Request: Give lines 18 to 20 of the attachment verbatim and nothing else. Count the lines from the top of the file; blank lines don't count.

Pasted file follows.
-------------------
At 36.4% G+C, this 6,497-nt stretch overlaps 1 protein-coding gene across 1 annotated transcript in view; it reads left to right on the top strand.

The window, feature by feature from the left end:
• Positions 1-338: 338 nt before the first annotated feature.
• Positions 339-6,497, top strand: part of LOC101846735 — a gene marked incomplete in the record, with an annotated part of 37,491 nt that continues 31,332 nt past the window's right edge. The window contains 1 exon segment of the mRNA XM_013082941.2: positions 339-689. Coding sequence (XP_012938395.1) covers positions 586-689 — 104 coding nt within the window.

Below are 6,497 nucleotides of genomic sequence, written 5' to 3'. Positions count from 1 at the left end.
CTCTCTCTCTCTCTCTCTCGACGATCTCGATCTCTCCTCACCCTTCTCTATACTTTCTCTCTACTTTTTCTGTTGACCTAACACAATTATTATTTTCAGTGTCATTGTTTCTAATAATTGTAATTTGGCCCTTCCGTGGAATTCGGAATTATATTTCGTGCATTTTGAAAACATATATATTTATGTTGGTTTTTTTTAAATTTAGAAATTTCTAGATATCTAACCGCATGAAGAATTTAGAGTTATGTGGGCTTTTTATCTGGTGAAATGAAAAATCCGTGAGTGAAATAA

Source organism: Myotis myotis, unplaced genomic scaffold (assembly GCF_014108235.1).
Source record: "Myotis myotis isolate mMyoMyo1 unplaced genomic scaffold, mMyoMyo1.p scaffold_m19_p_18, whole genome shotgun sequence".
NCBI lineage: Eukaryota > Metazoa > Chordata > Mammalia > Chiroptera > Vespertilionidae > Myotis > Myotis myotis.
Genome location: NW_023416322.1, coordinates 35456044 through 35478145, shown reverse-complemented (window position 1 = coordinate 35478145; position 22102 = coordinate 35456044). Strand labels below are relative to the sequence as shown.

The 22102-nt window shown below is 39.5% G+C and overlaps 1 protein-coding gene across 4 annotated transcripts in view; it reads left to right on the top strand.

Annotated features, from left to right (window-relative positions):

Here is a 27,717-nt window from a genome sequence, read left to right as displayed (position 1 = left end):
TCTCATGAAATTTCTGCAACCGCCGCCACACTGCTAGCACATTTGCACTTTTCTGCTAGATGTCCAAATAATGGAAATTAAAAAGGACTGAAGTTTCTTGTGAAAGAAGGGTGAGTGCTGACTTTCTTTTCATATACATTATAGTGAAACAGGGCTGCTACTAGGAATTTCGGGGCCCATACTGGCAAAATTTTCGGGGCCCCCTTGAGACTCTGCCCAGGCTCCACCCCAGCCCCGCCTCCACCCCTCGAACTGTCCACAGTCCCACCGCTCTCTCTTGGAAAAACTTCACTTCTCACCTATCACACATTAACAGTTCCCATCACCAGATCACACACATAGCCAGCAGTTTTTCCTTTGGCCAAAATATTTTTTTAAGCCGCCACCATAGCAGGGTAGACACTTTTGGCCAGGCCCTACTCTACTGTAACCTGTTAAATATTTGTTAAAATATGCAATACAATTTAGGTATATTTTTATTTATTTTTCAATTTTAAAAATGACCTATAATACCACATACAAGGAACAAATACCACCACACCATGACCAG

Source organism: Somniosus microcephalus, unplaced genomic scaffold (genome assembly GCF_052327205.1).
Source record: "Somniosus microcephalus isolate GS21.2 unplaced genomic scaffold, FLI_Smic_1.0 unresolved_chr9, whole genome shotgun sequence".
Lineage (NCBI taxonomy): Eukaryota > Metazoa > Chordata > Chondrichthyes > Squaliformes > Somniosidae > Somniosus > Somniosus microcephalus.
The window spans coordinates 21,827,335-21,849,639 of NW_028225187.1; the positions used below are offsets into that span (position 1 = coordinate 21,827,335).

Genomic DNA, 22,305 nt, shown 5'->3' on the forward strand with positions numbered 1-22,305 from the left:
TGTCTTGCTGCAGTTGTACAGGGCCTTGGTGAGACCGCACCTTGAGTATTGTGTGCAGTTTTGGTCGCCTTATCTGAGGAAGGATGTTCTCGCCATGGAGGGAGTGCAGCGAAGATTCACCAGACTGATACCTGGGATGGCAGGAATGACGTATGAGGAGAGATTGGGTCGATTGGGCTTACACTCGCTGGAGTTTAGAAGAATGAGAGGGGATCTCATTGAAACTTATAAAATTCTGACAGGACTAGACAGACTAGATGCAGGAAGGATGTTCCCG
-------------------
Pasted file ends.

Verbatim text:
The window spans coordinates 21,827,335-21,849,639 of NW_028225187.1; the positions used below are offsets into that span (position 1 = coordinate 21,827,335).

Genomic DNA, 22,305 nt, shown 5'->3' on the forward strand with positions numbered 1-22,305 from the left:
TGTCTTGCTGCAGTTGTACAGGGCCTTGGTGAGACCGCACCTTGAGTATTGTGTGCAGTTTTGGTCGCCTTATCTGAGGAAGGATGTTCTCGCCATGGAGGGAGTGCAGCGAAGATTCACCAGACTGATACCTGGGATGGCAGGAATGACGTATGAGGAGAGATTGGGTCGATTGGGCTTACACTCGCTGGAGTTTAGAAGAATGAGAGGGGATCTCATTGAAACTTATAAAATTCTGACAGGACTAGACAGACTAGATGCAGGAAGGATGTTCCCG